But again, this is not about being anti-LeBron.
We’re over The Decision, and it’s time for rest of the nation to do the same (except Cleveland, which is allowed to keep fuming).
This is about being pro-Durant.
“He’s a superstar player who’s as likable off the court as he is effective on it,” said another player-turned-NBA TV analyst, Greg Anthony. “That bodes well for the game.”
The NBA finals, which begin Tuesday night in Oklahoma City, are certainly being viewed by many as good vs. evil, a story line that is largely rooted in James‘ 2010 decision to leave Cleveland and his lifelong roots in northern Ohio to join Dwyane Wade and Chris Bosh on a South Beach super team. The move represented all that’s wrong about the NBA: a superstar turning his back on a worshipping city, three guys gaming the system to get on the same team, a glitzy franchise trying to ensure itself of a championship simply by pulling out its checkbook.
Never mind that these sort of tactics have gone on for years in all professional sports. James certainly deserved criticism for the way he announced he was dumping the Cavaliers in favor of the Heat, and the over-the-top ceremony that welcomed the Big Three to Miami justifiably left the rest of the league seething.
But it’s time to get past it and recognize James for what he is: the No. 1 player in the game and certain to go down as one of the greatest of all time. His performance in the playoffs _ especially after Bosh went down with an injury _ was beyond spectacular. Anyone who doubted the heart and willpower of this guy was apparently not watching games 6 and 7 against the Celtics.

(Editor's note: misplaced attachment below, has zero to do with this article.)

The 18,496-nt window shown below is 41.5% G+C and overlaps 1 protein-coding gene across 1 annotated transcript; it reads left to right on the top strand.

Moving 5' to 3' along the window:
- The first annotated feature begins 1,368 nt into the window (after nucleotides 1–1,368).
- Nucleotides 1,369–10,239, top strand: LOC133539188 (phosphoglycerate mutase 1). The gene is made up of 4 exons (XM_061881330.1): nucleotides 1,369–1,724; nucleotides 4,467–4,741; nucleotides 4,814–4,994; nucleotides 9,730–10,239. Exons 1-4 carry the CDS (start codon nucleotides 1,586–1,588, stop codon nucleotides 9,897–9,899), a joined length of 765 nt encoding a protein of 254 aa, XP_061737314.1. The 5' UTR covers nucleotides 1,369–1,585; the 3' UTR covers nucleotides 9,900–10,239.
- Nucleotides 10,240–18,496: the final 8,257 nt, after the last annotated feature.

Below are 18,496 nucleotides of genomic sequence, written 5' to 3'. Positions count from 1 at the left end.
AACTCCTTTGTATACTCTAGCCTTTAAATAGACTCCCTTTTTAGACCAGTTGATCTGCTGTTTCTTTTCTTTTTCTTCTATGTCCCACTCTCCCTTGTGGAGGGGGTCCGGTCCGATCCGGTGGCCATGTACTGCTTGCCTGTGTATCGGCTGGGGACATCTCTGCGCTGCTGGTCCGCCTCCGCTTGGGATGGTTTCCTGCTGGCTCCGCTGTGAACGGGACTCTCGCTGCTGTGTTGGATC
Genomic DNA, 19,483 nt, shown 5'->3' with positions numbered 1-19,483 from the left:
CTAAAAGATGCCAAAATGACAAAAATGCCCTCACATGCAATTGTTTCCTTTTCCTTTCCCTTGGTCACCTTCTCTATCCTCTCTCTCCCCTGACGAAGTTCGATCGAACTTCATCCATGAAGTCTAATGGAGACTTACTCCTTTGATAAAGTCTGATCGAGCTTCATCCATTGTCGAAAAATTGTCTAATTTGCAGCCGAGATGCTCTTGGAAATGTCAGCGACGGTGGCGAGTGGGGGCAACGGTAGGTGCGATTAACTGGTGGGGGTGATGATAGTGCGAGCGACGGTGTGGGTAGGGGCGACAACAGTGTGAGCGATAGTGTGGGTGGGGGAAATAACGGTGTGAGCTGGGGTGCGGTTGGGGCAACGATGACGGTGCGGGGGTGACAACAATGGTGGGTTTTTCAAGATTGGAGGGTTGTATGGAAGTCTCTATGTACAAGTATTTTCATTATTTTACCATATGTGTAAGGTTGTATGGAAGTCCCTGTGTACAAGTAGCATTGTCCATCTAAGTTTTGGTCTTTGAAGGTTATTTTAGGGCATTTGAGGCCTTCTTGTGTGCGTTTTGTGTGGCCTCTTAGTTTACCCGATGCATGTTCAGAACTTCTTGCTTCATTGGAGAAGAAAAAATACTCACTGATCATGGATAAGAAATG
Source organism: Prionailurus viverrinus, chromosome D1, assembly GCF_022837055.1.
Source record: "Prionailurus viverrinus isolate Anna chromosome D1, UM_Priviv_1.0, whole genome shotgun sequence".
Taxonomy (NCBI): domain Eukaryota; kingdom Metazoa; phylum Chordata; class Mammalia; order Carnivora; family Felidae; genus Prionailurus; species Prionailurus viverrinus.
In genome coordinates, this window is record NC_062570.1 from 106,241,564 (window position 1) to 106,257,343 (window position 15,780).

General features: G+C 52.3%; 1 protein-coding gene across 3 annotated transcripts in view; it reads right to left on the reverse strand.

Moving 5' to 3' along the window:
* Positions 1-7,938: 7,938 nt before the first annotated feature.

James, a three-time league MVP, stared down Beantown and took the Heat on his back, single-handedly carrying them to the finals for the second year in a row.
He is worthy of your admiration, if not your adulation.
“This guy is a great player who plays very hard, very unselfishly,” said former NBA coach Jeff Van Gundy, who will serve as ABC’s analyst in the series. “If the biggest mistake he’s made in his life is how he announced that he was exercising his free agency decision and, then, the celebration that ensued because of it, I really don’t get (why) for casual NBA fans or fans in other NBA cities, it provokes bitterness and animosity that’s lasted this long.
“The way he goes about his business and the way he plays the game,” Van Gundy went on, “are models for the way you should play the game.”
But Durant is just so darn likable.
Sorry, LeBron, but it’s hard to root against him.
Paul Newberry is a national writer for The Associated Press. Write to him at pnewberry(at)ap.org or http://www.twitter.com/pnewberry1963
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